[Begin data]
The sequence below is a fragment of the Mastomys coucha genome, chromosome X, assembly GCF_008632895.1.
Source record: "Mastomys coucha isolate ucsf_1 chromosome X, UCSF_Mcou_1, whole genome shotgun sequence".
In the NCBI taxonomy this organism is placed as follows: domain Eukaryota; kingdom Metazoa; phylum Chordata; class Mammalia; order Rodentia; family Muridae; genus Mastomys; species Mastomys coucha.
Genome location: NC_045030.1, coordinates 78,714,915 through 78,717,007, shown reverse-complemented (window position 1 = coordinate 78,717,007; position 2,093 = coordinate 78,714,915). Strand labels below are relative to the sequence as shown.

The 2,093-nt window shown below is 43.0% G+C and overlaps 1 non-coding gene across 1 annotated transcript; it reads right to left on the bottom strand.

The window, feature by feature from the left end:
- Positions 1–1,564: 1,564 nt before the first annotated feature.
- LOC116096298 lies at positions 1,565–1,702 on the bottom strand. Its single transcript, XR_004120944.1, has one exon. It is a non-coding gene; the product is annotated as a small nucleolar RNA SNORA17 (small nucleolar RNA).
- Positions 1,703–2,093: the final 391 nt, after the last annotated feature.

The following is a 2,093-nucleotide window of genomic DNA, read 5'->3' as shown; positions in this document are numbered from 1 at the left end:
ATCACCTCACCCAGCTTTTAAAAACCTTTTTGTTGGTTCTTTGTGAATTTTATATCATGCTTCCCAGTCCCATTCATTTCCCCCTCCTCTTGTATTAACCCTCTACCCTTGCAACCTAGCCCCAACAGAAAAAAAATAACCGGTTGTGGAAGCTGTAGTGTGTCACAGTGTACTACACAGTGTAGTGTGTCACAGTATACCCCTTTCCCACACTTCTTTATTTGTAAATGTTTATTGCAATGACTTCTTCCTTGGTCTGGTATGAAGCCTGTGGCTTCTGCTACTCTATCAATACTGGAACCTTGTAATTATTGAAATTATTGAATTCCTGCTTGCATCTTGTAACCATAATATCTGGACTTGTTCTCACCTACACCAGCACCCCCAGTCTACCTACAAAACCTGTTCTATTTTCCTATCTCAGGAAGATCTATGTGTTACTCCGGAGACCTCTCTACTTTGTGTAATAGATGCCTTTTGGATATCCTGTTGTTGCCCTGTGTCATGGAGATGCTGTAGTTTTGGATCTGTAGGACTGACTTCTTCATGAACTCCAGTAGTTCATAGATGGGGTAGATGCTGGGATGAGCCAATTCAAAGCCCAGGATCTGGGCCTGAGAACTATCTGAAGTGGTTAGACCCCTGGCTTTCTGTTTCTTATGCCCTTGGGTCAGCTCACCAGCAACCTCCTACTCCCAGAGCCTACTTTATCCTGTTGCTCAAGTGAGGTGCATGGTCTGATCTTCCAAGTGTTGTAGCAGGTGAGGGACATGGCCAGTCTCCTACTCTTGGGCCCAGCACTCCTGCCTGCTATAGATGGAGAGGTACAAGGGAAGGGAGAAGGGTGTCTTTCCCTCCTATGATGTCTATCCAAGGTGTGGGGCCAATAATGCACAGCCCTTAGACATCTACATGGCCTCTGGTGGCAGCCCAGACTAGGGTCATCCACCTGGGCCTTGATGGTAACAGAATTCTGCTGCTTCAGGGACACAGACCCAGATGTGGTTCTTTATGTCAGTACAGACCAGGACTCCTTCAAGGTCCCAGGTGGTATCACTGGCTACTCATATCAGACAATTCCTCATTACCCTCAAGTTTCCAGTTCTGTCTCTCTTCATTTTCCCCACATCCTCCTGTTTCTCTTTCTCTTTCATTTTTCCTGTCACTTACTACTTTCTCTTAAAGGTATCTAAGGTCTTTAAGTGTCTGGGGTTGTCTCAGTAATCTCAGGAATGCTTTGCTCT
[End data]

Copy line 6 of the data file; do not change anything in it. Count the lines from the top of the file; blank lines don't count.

The window, feature by feature from the left end: